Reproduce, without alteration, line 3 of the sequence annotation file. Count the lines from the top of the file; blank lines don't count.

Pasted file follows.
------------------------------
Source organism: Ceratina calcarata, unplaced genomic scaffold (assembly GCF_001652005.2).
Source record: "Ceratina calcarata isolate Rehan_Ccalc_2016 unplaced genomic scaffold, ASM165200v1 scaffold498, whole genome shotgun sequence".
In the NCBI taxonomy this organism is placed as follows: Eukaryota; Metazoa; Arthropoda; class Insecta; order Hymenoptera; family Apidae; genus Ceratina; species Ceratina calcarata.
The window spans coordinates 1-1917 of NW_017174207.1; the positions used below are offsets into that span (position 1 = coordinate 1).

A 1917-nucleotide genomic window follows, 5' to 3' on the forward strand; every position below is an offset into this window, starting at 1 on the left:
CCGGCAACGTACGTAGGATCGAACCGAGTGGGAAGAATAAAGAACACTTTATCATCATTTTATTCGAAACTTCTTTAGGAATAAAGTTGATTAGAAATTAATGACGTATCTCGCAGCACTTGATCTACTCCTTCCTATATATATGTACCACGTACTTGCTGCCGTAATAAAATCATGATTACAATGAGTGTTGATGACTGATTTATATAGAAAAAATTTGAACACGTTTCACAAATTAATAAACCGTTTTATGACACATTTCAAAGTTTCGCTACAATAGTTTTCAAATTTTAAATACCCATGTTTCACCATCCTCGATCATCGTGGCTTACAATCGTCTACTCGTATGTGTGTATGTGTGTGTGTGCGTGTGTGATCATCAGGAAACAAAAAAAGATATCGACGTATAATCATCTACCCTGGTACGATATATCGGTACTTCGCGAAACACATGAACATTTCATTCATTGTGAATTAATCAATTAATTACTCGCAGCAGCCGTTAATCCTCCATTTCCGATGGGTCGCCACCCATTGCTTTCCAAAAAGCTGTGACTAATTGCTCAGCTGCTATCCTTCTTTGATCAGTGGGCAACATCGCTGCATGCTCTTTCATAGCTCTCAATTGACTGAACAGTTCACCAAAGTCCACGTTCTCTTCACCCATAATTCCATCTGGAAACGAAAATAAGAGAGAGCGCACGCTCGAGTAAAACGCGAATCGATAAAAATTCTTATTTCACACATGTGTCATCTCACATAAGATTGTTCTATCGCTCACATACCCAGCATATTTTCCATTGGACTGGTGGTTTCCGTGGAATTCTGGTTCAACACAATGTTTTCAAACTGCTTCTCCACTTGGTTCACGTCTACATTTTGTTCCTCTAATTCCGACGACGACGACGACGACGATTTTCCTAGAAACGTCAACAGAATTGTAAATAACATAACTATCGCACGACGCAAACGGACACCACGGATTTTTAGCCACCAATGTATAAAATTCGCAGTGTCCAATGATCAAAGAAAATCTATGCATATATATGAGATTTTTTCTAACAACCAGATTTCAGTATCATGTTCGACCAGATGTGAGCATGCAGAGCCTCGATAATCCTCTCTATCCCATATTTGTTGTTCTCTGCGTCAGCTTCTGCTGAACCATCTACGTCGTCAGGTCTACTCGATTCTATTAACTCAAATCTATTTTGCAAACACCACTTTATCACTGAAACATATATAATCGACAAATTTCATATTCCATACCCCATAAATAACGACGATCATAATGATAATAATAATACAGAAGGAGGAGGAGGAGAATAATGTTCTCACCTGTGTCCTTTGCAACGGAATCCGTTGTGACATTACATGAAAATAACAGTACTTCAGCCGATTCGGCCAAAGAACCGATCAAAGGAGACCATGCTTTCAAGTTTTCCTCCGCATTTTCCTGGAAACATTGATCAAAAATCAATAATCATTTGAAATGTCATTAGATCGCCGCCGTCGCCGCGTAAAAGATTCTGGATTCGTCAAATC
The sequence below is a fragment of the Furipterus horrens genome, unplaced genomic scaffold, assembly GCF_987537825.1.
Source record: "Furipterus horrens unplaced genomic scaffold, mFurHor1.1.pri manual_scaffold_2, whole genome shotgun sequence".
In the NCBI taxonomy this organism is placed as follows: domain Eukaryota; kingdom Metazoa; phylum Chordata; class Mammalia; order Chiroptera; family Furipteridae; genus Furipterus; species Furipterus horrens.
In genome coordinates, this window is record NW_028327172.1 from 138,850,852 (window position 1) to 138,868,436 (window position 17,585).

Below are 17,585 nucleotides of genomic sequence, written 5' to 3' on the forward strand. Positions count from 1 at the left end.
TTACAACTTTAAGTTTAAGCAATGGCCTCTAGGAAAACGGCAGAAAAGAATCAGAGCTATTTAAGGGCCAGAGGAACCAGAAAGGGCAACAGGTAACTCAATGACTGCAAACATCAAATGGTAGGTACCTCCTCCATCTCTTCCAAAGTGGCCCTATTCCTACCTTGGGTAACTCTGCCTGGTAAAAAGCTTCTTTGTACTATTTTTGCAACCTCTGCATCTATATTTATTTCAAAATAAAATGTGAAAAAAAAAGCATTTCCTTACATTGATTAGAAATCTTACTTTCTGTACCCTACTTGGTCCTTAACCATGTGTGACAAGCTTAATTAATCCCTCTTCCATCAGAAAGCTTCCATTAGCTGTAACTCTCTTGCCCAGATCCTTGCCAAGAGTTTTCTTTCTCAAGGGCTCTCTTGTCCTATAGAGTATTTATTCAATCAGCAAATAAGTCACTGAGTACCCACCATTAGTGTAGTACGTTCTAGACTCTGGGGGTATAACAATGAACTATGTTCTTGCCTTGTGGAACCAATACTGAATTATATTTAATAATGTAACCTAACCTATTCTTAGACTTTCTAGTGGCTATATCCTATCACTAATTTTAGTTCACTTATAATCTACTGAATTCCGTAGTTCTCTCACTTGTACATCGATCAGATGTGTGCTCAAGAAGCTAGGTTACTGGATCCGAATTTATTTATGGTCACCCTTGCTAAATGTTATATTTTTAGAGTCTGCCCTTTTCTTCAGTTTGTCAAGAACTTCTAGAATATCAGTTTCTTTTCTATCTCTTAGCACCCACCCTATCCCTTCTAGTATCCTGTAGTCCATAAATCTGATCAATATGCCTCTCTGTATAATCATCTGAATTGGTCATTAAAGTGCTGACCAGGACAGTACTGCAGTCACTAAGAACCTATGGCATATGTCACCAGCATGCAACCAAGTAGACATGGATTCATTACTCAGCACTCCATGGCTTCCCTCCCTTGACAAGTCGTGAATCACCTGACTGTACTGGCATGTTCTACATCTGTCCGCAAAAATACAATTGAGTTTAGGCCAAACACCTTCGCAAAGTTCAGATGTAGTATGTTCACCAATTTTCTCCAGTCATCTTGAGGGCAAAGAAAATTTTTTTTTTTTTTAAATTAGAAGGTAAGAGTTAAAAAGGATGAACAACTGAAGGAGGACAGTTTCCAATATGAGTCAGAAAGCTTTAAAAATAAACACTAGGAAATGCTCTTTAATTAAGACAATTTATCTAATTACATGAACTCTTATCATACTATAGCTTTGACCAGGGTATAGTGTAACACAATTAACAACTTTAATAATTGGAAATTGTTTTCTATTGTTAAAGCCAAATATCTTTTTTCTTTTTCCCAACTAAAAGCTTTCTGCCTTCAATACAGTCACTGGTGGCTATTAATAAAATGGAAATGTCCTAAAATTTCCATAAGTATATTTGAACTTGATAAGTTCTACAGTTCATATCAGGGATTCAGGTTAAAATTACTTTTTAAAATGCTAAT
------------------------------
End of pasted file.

In the NCBI taxonomy this organism is placed as follows: Eukaryota; Metazoa; Arthropoda; class Insecta; order Hymenoptera; family Apidae; genus Ceratina; species Ceratina calcarata.